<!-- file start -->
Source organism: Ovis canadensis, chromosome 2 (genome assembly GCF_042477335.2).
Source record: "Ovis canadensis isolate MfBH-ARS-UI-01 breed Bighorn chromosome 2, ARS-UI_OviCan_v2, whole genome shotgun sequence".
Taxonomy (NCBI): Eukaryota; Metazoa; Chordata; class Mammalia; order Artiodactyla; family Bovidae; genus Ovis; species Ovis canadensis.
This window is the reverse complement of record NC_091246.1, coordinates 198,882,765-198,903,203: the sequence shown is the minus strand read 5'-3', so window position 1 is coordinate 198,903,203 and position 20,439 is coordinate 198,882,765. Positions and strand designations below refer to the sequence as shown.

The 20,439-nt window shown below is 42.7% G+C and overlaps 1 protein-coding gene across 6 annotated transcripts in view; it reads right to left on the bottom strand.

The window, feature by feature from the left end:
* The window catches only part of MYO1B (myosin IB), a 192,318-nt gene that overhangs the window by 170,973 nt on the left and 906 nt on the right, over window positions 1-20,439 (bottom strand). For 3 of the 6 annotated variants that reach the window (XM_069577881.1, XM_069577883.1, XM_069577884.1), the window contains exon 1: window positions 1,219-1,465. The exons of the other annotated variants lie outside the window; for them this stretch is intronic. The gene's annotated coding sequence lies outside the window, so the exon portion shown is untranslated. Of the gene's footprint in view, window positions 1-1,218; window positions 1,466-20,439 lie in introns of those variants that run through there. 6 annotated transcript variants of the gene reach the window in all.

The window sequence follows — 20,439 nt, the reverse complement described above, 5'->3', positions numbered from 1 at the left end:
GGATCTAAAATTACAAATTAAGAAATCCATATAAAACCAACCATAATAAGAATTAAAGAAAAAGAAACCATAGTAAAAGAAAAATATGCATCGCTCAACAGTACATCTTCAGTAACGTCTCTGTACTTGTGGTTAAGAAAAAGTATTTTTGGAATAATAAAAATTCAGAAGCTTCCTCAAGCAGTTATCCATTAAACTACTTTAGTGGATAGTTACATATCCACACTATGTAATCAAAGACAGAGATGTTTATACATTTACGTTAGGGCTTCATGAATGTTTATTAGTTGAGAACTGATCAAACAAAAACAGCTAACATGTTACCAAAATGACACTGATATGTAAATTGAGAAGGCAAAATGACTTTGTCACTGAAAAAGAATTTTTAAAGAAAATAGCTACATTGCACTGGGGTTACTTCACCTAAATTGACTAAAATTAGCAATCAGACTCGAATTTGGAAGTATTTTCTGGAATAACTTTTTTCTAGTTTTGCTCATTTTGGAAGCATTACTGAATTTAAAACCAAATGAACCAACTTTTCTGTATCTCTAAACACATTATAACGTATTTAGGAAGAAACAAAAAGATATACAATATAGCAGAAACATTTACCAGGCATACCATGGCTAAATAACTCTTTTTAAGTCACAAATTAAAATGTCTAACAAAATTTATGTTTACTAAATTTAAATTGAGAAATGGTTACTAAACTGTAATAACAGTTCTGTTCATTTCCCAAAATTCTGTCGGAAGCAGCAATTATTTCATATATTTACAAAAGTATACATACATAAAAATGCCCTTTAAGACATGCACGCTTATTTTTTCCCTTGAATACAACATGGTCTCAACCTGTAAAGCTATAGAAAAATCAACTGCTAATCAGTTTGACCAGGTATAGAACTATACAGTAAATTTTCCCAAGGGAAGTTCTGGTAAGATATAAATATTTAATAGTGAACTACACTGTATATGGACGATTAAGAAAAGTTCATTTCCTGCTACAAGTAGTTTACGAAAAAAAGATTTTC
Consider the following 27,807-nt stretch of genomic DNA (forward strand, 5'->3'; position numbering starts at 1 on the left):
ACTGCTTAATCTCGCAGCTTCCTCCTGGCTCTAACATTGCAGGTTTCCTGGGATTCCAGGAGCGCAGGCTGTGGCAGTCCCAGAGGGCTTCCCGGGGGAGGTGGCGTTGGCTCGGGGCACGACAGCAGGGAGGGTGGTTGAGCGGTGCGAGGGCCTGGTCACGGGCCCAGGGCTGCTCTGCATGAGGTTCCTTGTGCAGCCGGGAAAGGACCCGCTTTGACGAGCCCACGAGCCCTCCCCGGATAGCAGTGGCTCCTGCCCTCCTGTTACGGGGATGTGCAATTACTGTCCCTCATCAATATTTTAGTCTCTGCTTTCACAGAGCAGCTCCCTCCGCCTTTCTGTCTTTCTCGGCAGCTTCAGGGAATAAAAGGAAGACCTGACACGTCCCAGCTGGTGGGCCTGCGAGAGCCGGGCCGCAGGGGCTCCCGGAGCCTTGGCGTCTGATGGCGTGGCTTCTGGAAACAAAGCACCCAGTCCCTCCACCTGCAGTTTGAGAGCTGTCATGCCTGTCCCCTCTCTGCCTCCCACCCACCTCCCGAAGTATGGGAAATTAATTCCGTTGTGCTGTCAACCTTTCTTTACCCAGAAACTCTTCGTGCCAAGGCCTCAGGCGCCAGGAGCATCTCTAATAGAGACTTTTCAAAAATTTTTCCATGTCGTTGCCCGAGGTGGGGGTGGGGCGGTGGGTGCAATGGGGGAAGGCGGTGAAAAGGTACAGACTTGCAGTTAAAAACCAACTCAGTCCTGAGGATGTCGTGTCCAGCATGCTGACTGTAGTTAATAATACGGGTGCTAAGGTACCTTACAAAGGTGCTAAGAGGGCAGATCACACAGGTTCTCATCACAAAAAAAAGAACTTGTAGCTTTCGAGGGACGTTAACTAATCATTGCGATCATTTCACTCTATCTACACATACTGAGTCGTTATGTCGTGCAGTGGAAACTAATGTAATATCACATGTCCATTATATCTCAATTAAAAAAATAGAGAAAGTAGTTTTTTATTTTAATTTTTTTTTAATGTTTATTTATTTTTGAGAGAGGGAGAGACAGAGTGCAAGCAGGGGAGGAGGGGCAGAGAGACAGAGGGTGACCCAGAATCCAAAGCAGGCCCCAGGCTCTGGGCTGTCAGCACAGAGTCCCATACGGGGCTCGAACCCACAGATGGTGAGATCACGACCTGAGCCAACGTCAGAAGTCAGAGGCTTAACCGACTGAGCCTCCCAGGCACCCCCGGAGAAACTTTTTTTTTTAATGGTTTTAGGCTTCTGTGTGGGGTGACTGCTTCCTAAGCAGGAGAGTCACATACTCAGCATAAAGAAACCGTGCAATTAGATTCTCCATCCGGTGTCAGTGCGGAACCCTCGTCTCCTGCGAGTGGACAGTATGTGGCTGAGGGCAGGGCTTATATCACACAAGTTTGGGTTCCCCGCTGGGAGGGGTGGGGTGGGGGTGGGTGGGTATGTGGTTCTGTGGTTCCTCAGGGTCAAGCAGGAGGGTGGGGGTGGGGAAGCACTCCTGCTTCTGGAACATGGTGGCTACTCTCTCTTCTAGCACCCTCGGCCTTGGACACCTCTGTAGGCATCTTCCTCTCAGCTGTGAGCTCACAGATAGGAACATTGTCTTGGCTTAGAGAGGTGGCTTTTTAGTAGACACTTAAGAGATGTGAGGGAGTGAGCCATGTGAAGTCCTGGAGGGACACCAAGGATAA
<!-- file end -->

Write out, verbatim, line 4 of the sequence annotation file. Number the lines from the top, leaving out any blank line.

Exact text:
This window is the reverse complement of record NC_091246.1, coordinates 198,882,765-198,903,203: the sequence shown is the minus strand read 5'-3', so window position 1 is coordinate 198,903,203 and position 20,439 is coordinate 198,882,765. Positions and strand designations below refer to the sequence as shown.